The holiday season has arrived and we at RMI take this chance to wish everyone in the Vietnamese community a peaceful and joyful Thanksgiving, Christmas and New Year.
This is the 28th year that RMI has been of service to Vietnamese at home and abroad. There have been many changes since 1987, most of them changes for the better. Letters of introduction are no longer needed to get on an interview list, and the Vietnamese government no longer has the ability to decide who is allowed to have an immigrant visa interview.
RMI is in daily contact with the American Consulate General in Saigon and the Consulate continues to be very helpful and cooperative. RMI inquiries to the Consulate are normally answered with 24 hours.
The first Thanksgiving in America took place in 1621, when 52 settlers from England decided to prepare a feast to celebrate their first year’s harvest. They invited their local American Indian neighbors to share turkeys, ducks, and geese, and the Native Americans brought deer, clams, oysters, lobsters, and fish.
It is never easy to move to a new land and people who immigrate as adults often dream of returning to their birth place. It is the children and grandchildren of the immigrants who benefit from this re-location.
Thanksgiving is the holiday when we can remember our immigrant parents or grandparents who followed their dream of going to America in search of economic, political, or religious freedom and in search of the opportunity to create a better life for themselves and their descendants. Thanksgiving is a day on which we take special care to give thanks for this land and its freedom.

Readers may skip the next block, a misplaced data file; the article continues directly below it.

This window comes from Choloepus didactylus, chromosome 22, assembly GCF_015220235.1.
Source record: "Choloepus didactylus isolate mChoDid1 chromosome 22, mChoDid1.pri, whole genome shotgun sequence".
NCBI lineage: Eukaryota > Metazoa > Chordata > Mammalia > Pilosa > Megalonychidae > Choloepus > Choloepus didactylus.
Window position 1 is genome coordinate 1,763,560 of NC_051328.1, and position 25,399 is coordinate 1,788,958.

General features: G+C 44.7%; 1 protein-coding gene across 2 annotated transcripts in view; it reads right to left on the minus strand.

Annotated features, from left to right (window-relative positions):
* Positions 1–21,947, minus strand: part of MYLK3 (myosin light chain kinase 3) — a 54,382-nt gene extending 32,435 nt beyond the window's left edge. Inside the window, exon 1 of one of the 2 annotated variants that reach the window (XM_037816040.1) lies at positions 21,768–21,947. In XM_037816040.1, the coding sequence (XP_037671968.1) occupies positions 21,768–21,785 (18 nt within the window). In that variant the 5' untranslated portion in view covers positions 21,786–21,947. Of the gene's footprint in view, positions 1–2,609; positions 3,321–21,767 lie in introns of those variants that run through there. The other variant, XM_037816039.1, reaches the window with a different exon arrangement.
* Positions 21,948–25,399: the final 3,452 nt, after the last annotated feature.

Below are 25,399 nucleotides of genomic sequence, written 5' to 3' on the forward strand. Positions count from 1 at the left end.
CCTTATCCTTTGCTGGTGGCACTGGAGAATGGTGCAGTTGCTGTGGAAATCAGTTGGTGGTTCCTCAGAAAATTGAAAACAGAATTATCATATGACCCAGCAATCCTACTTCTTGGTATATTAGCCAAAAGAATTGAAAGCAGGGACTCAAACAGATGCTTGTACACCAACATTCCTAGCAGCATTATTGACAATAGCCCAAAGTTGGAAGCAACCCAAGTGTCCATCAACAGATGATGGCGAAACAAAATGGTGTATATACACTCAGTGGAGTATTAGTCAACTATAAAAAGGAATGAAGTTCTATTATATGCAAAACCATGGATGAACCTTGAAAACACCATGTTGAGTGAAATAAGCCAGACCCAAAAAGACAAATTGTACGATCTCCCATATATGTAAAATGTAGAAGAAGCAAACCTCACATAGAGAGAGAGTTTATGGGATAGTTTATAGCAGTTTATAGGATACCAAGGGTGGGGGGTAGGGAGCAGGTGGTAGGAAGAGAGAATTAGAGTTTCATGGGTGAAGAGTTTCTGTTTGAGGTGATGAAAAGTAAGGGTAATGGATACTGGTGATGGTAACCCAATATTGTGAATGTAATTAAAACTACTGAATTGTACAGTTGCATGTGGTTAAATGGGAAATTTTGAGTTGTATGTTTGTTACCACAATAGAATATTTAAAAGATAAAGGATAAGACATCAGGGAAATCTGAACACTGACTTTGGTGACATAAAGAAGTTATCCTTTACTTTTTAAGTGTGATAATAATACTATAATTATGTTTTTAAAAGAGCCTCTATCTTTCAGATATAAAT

Some conservatives worry that immigrants won’t assimilate into American culture. One writer suggested that all immigrants and their children should be taught the music and words to “God Bless America”. It is a song written by a famous immigrant to America named Irving Berlin. If you don’t know the words to “God Bless America”, you can look them up on Google. And who founded Google? An immigrant to America named Sergey Brin.
Q.1. Are there any publications to help new immigrants adjust to life in the US?
A.1. USCIS has published an updated Welcome to the United States: A Guide for New Immigrants. The guide contains practical information to help new immigrants settle into everyday life in the United States, including how to find a place to live, how to get a Social Security number and how the U.S. system of government works. It’s now available in Vietnamese at the USCIS website.
Q.2. What happens if a permanent resident returns to Vietnam and because of illness must stay there after his re-entry permit expires?
A.2. If he had to remain in Vietnam due to circumstances beyond his control, there’s a good chance he can get a Returning Resident visa from the Consulate, and he will be allowed to keep his Permanent Resident status.
Q.3. I’ve heard that some native-born Americans choose to give up their US citizenship. Why do they do that?
A.3. A small number do it for ideological reasons. Most do it to avoid paying US taxes. American citizens must pay tax on their worldwide income.